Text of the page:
U.S. University Education Lacking

January 25th, 2011
in econ_news

university activity Econintersect: Over the past 40 years the amount of effort expended by college students has declined and the results have diminished. Recent studies have made it clear that higher education has been getting lower. As put by George Leef, the director of research for the John William Pope Center for Higher Education Policy, "It has been accurately said that college is the new high school; the way we are going, soon it will be the new middle school." See the accompanying photo of university activity (Traci White/Daily News-Record via Associated Press).

Follow up:

Leef said, "At many colleges and universities, students who are academically weak and disengaged are in the majority, enjoying themselves at the expense of their parents and taxpayers."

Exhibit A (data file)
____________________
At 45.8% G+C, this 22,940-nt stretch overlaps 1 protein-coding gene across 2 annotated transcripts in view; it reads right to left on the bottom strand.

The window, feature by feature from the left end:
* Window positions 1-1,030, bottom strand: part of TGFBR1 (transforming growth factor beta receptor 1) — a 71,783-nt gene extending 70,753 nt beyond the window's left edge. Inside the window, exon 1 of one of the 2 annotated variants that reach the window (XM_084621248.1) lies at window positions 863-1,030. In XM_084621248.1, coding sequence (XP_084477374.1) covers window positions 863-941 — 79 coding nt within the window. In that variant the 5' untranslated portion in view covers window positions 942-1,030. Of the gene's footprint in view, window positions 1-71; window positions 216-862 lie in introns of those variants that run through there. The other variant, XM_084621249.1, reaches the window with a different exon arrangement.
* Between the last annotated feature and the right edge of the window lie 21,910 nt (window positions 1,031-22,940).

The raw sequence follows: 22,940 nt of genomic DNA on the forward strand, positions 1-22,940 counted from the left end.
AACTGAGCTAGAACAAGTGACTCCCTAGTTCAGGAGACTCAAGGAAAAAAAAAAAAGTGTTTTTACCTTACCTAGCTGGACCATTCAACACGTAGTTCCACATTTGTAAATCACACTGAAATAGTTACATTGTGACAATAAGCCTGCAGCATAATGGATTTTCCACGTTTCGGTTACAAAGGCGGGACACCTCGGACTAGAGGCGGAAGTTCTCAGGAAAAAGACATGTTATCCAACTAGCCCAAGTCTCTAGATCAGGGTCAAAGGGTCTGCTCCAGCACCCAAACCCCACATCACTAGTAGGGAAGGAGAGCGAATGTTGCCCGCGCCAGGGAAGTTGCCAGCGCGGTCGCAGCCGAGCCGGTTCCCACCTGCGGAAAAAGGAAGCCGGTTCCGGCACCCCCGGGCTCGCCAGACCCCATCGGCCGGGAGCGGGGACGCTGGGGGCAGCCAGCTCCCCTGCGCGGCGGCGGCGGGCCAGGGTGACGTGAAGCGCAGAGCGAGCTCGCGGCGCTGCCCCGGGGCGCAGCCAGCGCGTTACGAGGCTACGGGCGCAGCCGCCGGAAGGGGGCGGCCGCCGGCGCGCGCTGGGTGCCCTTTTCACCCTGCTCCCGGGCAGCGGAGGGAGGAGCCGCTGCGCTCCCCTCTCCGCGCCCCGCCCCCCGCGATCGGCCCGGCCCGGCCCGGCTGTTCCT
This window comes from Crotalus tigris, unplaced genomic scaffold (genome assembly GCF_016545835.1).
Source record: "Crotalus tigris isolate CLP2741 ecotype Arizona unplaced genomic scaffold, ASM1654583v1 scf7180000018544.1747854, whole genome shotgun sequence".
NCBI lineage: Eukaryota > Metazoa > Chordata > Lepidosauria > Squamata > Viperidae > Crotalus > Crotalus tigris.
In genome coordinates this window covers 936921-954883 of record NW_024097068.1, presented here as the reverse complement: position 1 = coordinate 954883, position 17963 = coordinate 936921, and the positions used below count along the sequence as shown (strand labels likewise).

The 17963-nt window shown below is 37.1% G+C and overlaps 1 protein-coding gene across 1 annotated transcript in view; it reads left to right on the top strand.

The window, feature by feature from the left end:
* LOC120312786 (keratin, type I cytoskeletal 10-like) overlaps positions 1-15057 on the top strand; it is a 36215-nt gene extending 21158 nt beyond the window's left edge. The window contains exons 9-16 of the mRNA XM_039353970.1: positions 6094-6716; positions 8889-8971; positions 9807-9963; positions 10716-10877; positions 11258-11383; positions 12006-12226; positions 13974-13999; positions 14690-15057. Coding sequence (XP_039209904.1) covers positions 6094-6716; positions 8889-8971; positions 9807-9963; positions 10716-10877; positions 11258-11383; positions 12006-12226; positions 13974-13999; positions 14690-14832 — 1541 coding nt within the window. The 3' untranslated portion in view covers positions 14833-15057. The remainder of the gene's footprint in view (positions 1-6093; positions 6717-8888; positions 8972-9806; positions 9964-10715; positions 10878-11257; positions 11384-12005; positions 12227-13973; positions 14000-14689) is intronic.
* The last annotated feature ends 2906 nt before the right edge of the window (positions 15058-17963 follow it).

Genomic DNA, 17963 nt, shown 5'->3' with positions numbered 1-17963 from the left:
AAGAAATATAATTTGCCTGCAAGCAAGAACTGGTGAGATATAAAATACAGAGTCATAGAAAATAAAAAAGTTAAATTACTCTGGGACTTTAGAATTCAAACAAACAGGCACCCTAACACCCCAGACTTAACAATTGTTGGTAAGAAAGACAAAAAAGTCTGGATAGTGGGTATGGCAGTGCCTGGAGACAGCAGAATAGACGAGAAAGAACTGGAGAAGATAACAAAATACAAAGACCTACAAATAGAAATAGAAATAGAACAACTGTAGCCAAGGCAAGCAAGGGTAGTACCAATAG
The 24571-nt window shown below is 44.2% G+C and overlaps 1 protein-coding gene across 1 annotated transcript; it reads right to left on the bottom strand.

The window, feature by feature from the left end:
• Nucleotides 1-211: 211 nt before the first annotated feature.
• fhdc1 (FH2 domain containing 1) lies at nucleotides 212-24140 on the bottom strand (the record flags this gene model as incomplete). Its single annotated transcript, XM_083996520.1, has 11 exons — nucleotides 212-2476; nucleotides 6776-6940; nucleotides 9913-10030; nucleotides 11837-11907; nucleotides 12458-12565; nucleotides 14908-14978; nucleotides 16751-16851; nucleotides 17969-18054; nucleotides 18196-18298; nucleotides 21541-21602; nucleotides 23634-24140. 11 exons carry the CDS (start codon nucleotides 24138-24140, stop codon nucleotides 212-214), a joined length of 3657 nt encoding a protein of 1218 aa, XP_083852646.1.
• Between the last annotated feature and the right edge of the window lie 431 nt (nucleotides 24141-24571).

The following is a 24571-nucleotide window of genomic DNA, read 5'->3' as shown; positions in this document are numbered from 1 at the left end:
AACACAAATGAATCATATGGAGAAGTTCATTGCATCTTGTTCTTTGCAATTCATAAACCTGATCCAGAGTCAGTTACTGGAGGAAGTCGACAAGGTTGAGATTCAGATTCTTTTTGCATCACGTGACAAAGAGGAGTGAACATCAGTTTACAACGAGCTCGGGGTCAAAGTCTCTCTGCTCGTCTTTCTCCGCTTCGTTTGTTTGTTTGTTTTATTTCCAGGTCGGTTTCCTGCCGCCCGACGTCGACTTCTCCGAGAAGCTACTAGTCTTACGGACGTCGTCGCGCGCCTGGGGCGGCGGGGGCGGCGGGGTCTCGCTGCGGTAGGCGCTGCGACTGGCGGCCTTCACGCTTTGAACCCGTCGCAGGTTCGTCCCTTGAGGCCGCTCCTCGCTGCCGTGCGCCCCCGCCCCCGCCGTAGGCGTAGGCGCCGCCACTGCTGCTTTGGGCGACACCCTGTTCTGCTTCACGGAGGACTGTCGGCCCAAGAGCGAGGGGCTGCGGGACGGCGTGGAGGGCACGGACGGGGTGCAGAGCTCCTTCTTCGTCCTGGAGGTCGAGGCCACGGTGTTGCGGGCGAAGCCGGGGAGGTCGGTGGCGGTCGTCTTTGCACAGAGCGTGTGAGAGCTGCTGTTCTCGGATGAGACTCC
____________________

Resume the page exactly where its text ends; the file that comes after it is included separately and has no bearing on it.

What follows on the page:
The New York Times had a Room for Debate Round Table last August discussing whether the decline in time spent in class and studying was a problem or not. Even though a study by the Delta Cost Project found that over the past 50 years attending college saw a decline in the number of hours per week put in by full-time students declined from 40 hours to 27 hours, the August Times debate had arguments on both sides of whether students were slackers.

Today (January 25, 2011) anotherRoom for Debate found all six participants agreeing that the quality of University education has declined over the the past 50 years. Of course, there are parts of the educational system where high standards have been maintained. Ask anybody currently in an engineering degree program or in a pre-med undergraduate program. But once you get out of the "hard sciences" and engineering/technology curricula, many are arguing that numerous courses of study demand little effort and produce a mediocre result.

Sources: GEI News, Delta Cost Project, The Washington Post plus The New York Times here and here.

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